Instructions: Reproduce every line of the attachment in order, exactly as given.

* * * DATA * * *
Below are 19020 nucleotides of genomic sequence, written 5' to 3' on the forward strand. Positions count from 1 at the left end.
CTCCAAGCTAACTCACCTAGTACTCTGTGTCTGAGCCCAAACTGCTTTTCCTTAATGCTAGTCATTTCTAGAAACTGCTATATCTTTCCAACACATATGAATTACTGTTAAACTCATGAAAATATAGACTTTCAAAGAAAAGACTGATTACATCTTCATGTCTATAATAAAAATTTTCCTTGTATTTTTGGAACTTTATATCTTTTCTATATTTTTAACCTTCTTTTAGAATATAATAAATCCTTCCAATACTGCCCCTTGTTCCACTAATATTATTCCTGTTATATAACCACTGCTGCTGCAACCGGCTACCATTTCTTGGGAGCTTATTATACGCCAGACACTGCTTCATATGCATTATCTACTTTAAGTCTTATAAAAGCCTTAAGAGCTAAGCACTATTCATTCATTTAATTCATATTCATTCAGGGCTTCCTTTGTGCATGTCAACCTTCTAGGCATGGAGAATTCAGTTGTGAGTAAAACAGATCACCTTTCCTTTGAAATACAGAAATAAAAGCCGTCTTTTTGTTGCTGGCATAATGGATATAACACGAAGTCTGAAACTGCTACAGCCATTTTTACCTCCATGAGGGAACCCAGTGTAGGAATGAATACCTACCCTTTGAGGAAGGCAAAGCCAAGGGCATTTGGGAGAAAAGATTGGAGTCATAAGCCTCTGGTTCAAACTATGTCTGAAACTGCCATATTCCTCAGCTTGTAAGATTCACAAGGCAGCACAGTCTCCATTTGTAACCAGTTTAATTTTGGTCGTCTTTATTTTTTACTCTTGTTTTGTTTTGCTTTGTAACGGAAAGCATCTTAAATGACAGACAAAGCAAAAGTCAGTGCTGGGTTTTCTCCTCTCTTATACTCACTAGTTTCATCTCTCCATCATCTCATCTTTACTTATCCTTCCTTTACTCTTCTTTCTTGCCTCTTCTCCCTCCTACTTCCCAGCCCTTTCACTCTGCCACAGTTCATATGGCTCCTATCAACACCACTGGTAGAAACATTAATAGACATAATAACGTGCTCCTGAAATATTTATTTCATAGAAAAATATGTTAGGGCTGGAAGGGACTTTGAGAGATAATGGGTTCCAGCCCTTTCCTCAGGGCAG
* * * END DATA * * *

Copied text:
Below are 19020 nucleotides of genomic sequence, written 5' to 3' on the forward strand. Positions count from 1 at the left end.
CTCCAAGCTAACTCACCTAGTACTCTGTGTCTGAGCCCAAACTGCTTTTCCTTAATGCTAGTCATTTCTAGAAACTGCTATATCTTTCCAACACATATGAATTACTGTTAAACTCATGAAAATATAGACTTTCAAAGAAAAGACTGATTACATCTTCATGTCTATAATAAAAATTTTCCTTGTATTTTTGGAACTTTATATCTTTTCTATATTTTTAACCTTCTTTTAGAATATAATAAATCCTTCCAATACTGCCCCTTGTTCCACTAATATTATTCCTGTTATATAACCACTGCTGCTGCAACCGGCTACCATTTCTTGGGAGCTTATTATACGCCAGACACTGCTTCATATGCATTATCTACTTTAAGTCTTATAAAAGCCTTAAGAGCTAAGCACTATTCATTCATTTAATTCATATTCATTCAGGGCTTCCTTTGTGCATGTCAACCTTCTAGGCATGGAGAATTCAGTTGTGAGTAAAACAGATCACCTTTCCTTTGAAATACAGAAATAAAAGCCGTCTTTTTGTTGCTGGCATAATGGATATAACACGAAGTCTGAAACTGCTACAGCCATTTTTACCTCCATGAGGGAACCCAGTGTAGGAATGAATACCTACCCTTTGAGGAAGGCAAAGCCAAGGGCATTTGGGAGAAAAGATTGGAGTCATAAGCCTCTGGTTCAAACTATGTCTGAAACTGCCATATTCCTCAGCTTGTAAGATTCACAAGGCAGCACAGTCTCCATTTGTAACCAGTTTAATTTTGGTCGTCTTTATTTTTTACTCTTGTTTTGTTTTGCTTTGTAACGGAAAGCATCTTAAATGACAGACAAAGCAAAAGTCAGTGCTGGGTTTTCTCCTCTCTTATACTCACTAGTTTCATCTCTCCATCATCTCATCTTTACTTATCCTTCCTTTACTCTTCTTTCTTGCCTCTTCTCCCTCCTACTTCCCAGCCCTTTCACTCTGCCACAGTTCATATGGCTCCTATCAACACCACTGGTAGAAACATTAATAGACATAATAACGTGCTCCTGAAATATTTATTTCATAGAAAAATATGTTAGGGCTGGAAGGGACTTTGAGAGATAATGGGTTCCAGCCCTTTCCTCAGGGCAG